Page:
San Francisco, meanwhile, is working on the basis that its private partner will pay a fee to SoCalGas for the right to use its gas pipeline, and will act as a broker to identify end-users to which it can sell the RNG.

“There will be some revenue-sharing of the commodity plus the renewable credits associated with it,” said Brandao at SFPUC. “We are still deciding the revenue-sharing structure that makes most sense for the partnership.”

Locking down the feedstock necessary to make waste-to-RNG P3s bankable is also a key pre-requisite – and one which was rather unceremoniously thrust into the limelight this month, after Anaergia was forced to allow one of its subsidiaries to file for bankruptcy protection. The reason given was a delay in the enforcement of legislation requiring organic waste diversion in Los Angeles, which meant that Anaergia’s multi-feedstock RNG facility in Rialto (CA) is being starved of the raw material necessary to generate the required revenues to service the project debt.

A new report published this month by independent citizens’ body the Little Hoover Commission could set things back even further, after it called for a temporary pause in the implementation of SB1383, the 2016 legislation which aims to curb methane emissions in California by mandating a reduction in the volume of organic material sent to landfills by 50% by 2020 and by 75% by 2025.


When wastewater-to-RNG plants do operate as planned, the promise of burgeoning demand for a carbon-negative fuel source that is subsidised at both the federal and the state levels is only now beginning to be appreciated by municipal managers.

“Renewable natural gas is interchangeable with natural gas, and can use existing distribution systems,” explained Yaniv Scherson, Anaergia’s chief operating officer. “It’s a rapidly deployable drop-in fuel, and there are clear incentives related to shifting to a renewable fuel economy and decarbonisation. In addition, one of the beauties of RNG is that it’s a platform fuel, so it can be converted to electricity or hydrogen very easily,” he told GWI.

“Organic waste releases methane to the atmosphere, and so if we take organic waste out of landfills and feed digesters, the RNG that’s produced is carbon-negative, because the feedstock was diverted and no longer releases fugitive methane to the atmosphere,” Scherson explained. Even if the fuel is subsequently burned – producing CO2 in the process – the emissions avoided by capturing the much more potent methane dramatically offset its effect on the environment.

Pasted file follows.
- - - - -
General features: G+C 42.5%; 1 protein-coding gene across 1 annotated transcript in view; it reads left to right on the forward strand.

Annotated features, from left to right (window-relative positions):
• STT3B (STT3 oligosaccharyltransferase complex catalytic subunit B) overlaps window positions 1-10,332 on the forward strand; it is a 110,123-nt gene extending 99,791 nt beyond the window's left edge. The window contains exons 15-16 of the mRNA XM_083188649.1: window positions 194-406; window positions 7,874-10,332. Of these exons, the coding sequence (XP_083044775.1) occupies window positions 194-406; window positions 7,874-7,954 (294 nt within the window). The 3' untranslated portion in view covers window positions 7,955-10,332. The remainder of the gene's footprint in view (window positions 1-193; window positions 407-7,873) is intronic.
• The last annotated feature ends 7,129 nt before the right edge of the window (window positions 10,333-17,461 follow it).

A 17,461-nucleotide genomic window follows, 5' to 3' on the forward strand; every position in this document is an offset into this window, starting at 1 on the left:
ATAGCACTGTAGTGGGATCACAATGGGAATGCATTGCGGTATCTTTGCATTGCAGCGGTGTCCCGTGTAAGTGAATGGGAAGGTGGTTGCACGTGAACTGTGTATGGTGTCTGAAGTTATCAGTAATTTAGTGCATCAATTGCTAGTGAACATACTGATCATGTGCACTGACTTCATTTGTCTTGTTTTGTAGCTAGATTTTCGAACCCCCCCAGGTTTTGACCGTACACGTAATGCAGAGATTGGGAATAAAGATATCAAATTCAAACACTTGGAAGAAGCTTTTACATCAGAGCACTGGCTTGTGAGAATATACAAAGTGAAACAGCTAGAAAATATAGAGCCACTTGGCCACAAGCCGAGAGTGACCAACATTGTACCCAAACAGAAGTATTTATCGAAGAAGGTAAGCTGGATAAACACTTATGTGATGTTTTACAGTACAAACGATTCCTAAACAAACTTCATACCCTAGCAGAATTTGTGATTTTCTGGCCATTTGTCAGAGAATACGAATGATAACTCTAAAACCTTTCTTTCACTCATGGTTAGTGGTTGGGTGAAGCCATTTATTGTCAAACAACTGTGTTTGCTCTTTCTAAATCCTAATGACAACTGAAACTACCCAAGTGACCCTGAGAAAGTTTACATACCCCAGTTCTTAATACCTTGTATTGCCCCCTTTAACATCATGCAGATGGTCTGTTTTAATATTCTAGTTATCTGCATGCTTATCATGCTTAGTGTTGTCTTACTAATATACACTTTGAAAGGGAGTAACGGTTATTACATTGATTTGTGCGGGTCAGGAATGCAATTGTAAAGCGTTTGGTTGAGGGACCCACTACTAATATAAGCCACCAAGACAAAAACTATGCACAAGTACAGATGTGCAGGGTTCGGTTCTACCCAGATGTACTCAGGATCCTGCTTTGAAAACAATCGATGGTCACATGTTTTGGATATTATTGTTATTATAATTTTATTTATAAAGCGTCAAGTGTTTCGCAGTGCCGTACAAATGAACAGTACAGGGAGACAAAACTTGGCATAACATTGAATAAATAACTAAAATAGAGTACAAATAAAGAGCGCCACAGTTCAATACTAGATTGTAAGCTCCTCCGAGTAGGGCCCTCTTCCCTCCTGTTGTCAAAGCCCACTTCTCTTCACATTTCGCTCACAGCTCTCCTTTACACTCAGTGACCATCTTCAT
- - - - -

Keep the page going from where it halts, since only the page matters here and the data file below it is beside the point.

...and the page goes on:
The very fact that it is a carbon-negative fuel source is particularly appealing to those users who pay a premium to buy RNG on a voluntary basis in order to help meet their decarbonisation goals. The other avenue of demand is the compliance market, where certain organisations are required by regulation to purchase low-carbon fuels.

While people have traditionally turned to solar and wind to decarbonise in the electricity sector, RNG has emerged as the lowest-cost renewable power option for the large swathes of the US economy that are not in a position to make the shift to electricity as a power source. In this context, the end use of the RNG is critical, since the D3 RINs associated with producing RNG from wastewater biosolids are only generated when the end product is used as transportation fuel.


While the varying nature of wastewater-to-RNG projects means that financing them will inevitably need to be addressed on a case-by-case basis, the taxable green bond issued this month to part-fund the Pasco project could provide a blueprint for future projects.

“We were able to get an investment-grade rating for our P3, which is not typical, and we did a lot of structuring in order to keep our cost of capital down,” commented Tynan at Burnham. “We have an innovative risk-sharing agreement with the city, where they pay us for treatment services – almost like RNG-as-a-service.”


The promise of valuable tax credits to offset the cost of building biogas-to-RNG infrastructure has created significant momentum among municipalities looking to monetise their biosolids. The limited availability window means that the market will need to get creative around when construction actually starts.

Source: GWI